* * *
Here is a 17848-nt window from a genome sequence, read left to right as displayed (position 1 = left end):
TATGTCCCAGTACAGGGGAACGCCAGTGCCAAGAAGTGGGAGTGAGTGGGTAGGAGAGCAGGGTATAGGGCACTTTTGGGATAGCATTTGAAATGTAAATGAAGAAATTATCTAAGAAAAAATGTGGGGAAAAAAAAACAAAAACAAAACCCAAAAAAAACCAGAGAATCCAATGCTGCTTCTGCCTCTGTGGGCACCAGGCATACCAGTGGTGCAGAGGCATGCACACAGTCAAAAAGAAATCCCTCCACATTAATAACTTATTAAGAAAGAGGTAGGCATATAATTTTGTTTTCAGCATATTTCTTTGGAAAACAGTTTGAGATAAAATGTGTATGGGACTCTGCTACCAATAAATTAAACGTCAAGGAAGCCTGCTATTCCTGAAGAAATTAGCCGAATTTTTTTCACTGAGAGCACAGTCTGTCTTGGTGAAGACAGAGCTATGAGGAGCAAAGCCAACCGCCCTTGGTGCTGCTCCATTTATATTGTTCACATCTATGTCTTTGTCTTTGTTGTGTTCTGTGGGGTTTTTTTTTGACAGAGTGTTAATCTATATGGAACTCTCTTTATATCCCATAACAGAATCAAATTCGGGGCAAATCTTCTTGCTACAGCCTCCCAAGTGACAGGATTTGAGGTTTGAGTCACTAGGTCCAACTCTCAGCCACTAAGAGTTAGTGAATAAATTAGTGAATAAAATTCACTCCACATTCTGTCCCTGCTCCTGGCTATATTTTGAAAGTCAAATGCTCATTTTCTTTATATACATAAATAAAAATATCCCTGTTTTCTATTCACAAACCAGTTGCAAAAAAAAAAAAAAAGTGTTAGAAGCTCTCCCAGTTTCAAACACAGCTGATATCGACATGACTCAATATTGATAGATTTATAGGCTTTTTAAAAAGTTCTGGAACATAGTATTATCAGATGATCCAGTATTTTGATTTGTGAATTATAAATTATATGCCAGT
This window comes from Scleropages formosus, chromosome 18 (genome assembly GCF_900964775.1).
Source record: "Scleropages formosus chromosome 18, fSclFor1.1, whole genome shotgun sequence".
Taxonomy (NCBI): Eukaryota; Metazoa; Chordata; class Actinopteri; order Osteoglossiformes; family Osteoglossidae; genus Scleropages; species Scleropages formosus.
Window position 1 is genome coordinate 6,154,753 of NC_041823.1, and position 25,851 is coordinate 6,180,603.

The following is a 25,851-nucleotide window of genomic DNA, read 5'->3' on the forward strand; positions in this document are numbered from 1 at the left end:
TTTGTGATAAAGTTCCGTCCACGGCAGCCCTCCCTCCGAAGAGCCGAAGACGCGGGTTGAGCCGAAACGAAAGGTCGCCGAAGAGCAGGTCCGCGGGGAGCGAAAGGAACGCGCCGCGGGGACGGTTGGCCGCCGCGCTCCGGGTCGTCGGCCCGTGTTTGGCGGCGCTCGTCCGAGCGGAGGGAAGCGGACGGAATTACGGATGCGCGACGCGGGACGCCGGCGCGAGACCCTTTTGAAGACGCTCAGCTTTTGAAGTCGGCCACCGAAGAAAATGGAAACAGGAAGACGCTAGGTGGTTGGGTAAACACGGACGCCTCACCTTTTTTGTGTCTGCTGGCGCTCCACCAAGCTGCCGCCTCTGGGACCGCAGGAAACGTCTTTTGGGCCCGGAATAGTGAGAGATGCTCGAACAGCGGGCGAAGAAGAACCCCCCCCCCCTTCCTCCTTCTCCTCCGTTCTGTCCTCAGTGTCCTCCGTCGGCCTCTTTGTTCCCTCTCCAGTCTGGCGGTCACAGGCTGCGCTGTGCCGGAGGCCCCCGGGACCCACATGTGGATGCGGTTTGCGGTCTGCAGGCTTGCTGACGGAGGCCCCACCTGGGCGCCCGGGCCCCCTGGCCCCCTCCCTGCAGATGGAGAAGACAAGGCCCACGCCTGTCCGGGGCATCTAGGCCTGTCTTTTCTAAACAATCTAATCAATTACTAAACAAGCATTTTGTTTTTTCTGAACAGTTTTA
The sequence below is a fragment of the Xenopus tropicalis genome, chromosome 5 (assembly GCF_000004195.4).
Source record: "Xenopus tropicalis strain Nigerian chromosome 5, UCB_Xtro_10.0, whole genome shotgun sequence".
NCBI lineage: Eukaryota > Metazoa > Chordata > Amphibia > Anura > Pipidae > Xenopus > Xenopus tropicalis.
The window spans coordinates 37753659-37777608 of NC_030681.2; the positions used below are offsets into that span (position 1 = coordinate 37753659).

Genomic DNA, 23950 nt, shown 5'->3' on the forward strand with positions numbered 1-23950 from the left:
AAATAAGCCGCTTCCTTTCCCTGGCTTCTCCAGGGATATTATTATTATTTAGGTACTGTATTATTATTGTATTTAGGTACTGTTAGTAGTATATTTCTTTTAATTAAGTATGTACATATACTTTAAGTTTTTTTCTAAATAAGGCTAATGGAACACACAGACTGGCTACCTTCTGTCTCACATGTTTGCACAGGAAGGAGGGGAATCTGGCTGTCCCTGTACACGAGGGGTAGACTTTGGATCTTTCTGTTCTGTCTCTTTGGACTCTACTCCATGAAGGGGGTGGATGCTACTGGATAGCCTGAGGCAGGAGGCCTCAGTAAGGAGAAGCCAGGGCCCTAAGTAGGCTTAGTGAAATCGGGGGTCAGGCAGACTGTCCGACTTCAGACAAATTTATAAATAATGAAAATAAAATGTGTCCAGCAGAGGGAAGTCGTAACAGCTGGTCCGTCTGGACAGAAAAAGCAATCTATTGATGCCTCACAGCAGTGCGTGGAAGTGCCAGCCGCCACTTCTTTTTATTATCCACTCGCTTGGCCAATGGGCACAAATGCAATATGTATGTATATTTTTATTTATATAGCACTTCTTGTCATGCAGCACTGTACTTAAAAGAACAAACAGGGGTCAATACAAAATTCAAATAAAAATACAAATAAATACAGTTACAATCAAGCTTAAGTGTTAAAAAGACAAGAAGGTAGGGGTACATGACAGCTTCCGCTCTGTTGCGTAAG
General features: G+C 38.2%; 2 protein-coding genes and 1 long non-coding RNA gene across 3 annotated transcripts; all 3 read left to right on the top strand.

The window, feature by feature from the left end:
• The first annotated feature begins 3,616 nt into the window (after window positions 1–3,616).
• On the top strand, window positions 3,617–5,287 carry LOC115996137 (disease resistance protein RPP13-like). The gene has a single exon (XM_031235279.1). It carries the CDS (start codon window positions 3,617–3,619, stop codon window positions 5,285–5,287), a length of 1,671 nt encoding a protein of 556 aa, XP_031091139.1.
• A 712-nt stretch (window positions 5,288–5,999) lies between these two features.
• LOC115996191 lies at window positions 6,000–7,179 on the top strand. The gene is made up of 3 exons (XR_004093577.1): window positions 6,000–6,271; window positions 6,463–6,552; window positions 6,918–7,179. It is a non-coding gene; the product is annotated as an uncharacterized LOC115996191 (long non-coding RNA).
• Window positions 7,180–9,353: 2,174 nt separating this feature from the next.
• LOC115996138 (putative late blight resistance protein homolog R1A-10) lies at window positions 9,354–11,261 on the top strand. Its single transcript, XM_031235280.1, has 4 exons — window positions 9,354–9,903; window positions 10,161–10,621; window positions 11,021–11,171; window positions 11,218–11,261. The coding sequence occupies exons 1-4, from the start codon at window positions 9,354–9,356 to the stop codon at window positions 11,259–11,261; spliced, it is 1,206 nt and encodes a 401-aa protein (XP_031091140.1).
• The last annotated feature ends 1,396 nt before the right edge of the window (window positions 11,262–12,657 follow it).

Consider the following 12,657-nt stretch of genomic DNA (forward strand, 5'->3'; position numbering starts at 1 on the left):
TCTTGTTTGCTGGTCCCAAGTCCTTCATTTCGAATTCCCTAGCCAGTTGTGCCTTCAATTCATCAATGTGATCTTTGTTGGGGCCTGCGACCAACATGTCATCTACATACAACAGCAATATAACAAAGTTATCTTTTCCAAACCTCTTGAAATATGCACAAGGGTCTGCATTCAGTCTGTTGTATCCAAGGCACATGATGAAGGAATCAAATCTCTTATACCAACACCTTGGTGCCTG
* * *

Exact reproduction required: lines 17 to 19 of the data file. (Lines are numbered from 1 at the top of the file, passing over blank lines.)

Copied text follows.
• The first annotated feature begins 3,616 nt into the window (after window positions 1–3,616).
• On the top strand, window positions 3,617–5,287 carry LOC115996137 (disease resistance protein RPP13-like). The gene has a single exon (XM_031235279.1). It carries the CDS (start codon window positions 3,617–3,619, stop codon window positions 5,285–5,287), a length of 1,671 nt encoding a protein of 556 aa, XP_031091139.1.
• A 712-nt stretch (window positions 5,288–5,999) lies between these two features.